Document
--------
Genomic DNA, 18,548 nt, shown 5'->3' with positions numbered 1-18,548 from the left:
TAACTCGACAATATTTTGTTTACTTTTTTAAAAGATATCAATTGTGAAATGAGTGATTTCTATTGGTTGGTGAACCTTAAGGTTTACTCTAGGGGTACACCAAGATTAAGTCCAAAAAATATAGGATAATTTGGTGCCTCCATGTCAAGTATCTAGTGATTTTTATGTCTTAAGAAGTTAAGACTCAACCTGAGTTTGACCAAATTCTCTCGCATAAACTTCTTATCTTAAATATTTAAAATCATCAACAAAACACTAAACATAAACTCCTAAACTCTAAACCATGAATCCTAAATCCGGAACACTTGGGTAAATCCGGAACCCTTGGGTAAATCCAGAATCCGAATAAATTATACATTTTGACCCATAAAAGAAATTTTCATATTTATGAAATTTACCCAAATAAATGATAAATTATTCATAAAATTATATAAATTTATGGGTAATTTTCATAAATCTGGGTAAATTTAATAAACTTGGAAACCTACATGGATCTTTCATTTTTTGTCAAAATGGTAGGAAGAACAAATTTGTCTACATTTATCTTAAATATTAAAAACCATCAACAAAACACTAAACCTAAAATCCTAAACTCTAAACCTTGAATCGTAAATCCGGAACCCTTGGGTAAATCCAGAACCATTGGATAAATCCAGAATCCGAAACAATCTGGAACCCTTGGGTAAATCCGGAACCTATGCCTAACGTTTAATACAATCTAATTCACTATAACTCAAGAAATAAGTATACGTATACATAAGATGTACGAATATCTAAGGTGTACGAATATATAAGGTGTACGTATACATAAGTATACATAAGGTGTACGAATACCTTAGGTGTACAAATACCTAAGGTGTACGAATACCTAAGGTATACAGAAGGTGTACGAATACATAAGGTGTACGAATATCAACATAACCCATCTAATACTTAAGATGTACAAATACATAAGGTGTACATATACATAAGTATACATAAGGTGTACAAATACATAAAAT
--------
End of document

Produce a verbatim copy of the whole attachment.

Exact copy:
Genomic DNA, 18,548 nt, shown 5'->3' with positions numbered 1-18,548 from the left:
TAACTCGACAATATTTTGTTTACTTTTTTAAAAGATATCAATTGTGAAATGAGTGATTTCTATTGGTTGGTGAACCTTAAGGTTTACTCTAGGGGTACACCAAGATTAAGTCCAAAAAATATAGGATAATTTGGTGCCTCCATGTCAAGTATCTAGTGATTTTTATGTCTTAAGAAGTTAAGACTCAACCTGAGTTTGACCAAATTCTCTCGCATAAACTTCTTATCTTAAATATTTAAAATCATCAACAAAACACTAAACATAAACTCCTAAACTCTAAACCATGAATCCTAAATCCGGAACACTTGGGTAAATCCGGAACCCTTGGGTAAATCCAGAATCCGAATAAATTATACATTTTGACCCATAAAAGAAATTTTCATATTTATGAAATTTACCCAAATAAATGATAAATTATTCATAAAATTATATAAATTTATGGGTAATTTTCATAAATCTGGGTAAATTTAATAAACTTGGAAACCTACATGGATCTTTCATTTTTTGTCAAAATGGTAGGAAGAACAAATTTGTCTACATTTATCTTAAATATTAAAAACCATCAACAAAACACTAAACCTAAAATCCTAAACTCTAAACCTTGAATCGTAAATCCGGAACCCTTGGGTAAATCCAGAACCATTGGATAAATCCAGAATCCGAAACAATCTGGAACCCTTGGGTAAATCCGGAACCTATGCCTAACGTTTAATACAATCTAATTCACTATAACTCAAGAAATAAGTATACGTATACATAAGATGTACGAATATCTAAGGTGTACGAATATATAAGGTGTACGTATACATAAGTATACATAAGGTGTACGAATACCTTAGGTGTACAAATACCTAAGGTGTACGAATACCTAAGGTATACAGAAGGTGTACGAATACATAAGGTGTACGAATATCAACATAACCCATCTAATACTTAAGATGTACAAATACATAAGGTGTACATATACATAAGTATACATAAGGTGTACAAATACATAAAAT